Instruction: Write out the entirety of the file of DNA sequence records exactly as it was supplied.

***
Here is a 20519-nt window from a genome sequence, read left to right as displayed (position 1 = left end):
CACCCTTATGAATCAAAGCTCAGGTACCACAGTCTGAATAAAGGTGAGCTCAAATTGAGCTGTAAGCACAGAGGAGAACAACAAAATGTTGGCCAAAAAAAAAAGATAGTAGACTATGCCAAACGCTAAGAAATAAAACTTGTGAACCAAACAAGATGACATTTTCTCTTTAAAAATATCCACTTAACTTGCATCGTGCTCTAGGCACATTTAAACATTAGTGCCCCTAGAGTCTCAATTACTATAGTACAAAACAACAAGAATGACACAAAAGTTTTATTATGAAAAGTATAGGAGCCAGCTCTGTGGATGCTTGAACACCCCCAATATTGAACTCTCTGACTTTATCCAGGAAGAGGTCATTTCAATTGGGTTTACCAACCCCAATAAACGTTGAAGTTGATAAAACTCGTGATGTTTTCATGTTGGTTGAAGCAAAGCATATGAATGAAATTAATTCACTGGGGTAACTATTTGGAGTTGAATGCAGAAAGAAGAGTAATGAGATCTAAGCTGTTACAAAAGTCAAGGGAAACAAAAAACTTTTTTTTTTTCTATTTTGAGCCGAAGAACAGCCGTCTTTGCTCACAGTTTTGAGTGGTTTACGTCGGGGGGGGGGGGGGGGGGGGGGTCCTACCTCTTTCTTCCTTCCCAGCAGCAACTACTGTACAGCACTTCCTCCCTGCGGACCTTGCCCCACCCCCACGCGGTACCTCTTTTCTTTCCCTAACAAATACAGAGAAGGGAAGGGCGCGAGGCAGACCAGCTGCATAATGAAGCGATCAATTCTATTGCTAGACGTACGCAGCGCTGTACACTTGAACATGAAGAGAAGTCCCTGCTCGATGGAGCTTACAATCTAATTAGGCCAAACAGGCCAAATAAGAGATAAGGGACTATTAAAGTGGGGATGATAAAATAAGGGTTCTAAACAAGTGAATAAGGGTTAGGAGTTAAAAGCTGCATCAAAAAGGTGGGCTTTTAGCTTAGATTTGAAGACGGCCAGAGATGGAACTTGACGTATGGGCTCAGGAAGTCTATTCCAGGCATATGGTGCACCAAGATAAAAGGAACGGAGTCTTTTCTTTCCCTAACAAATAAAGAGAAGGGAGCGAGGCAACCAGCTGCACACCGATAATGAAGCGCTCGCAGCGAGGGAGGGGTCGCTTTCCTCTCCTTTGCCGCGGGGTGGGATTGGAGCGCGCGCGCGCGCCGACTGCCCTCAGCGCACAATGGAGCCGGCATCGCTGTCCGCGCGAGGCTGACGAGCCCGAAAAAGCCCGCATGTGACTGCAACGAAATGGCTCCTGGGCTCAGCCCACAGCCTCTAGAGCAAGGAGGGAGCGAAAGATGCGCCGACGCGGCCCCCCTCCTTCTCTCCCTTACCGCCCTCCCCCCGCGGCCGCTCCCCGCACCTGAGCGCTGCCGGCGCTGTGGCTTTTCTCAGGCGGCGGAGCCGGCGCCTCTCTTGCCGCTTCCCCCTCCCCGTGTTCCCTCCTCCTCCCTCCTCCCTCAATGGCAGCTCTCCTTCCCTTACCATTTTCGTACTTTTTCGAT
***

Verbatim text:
Here is a 20519-nt window from a genome sequence, read left to right as displayed (position 1 = left end):
CACCCTTATGAATCAAAGCTCAGGTACCACAGTCTGAATAAAGGTGAGCTCAAATTGAGCTGTAAGCACAGAGGAGAACAACAAAATGTTGGCCAAAAAAAAAAGATAGTAGACTATGCCAAACGCTAAGAAATAAAACTTGTGAACCAAACAAGATGACATTTTCTCTTTAAAAATATCCACTTAACTTGCATCGTGCTCTAGGCACATTTAAACATTAGTGCCCCTAGAGTCTCAATTACTATAGTACAAAACAACAAGAATGACACAAAAGTTTTATTATGAAAAGTATAGGAGCCAGCTCTGTGGATGCTTGAACACCCCCAATATTGAACTCTCTGACTTTATCCAGGAAGAGGTCATTTCAATTGGGTTTACCAACCCCAATAAACGTTGAAGTTGATAAAACTCGTGATGTTTTCATGTTGGTTGAAGCAAAGCATATGAATGAAATTAATTCACTGGGGTAACTATTTGGAGTTGAATGCAGAAAGAAGAGTAATGAGATCTAAGCTGTTACAAAAGTCAAGGGAAACAAAAAACTTTTTTTTTTTCTATTTTGAGCCGAAGAACAGCCGTCTTTGCTCACAGTTTTGAGTGGTTTACGTCGGGGGGGGGGGGGGGGGGGGGGTCCTACCTCTTTCTTCCTTCCCAGCAGCAACTACTGTACAGCACTTCCTCCCTGCGGACCTTGCCCCACCCCCACGCGGTACCTCTTTTCTTTCCCTAACAAATACAGAGAAGGGAAGGGCGCGAGGCAGACCAGCTGCATAATGAAGCGATCAATTCTATTGCTAGACGTACGCAGCGCTGTACACTTGAACATGAAGAGAAGTCCCTGCTCGATGGAGCTTACAATCTAATTAGGCCAAACAGGCCAAATAAGAGATAAGGGACTATTAAAGTGGGGATGATAAAATAAGGGTTCTAAACAAGTGAATAAGGGTTAGGAGTTAAAAGCTGCATCAAAAAGGTGGGCTTTTAGCTTAGATTTGAAGACGGCCAGAGATGGAACTTGACGTATGGGCTCAGGAAGTCTATTCCAGGCATATGGTGCACCAAGATAAAAGGAACGGAGTCTTTTCTTTCCCTAACAAATAAAGAGAAGGGAGCGAGGCAACCAGCTGCACACCGATAATGAAGCGCTCGCAGCGAGGGAGGGGTCGCTTTCCTCTCCTTTGCCGCGGGGTGGGATTGGAGCGCGCGCGCGCGCCGACTGCCCTCAGCGCACAATGGAGCCGGCATCGCTGTCCGCGCGAGGCTGACGAGCCCGAAAAAGCCCGCATGTGACTGCAACGAAATGGCTCCTGGGCTCAGCCCACAGCCTCTAGAGCAAGGAGGGAGCGAAAGATGCGCCGACGCGGCCCCCCTCCTTCTCTCCCTTACCGCCCTCCCCCCGCGGCCGCTCCCCGCACCTGAGCGCTGCCGGCGCTGTGGCTTTTCTCAGGCGGCGGAGCCGGCGCCTCTCTTGCCGCTTCCCCCTCCCCGTGTTCCCTCCTCCTCCCTCCTCCCTCAATGGCAGCTCTCCTTCCCTTACCATTTTCGTACTTTTTCGAT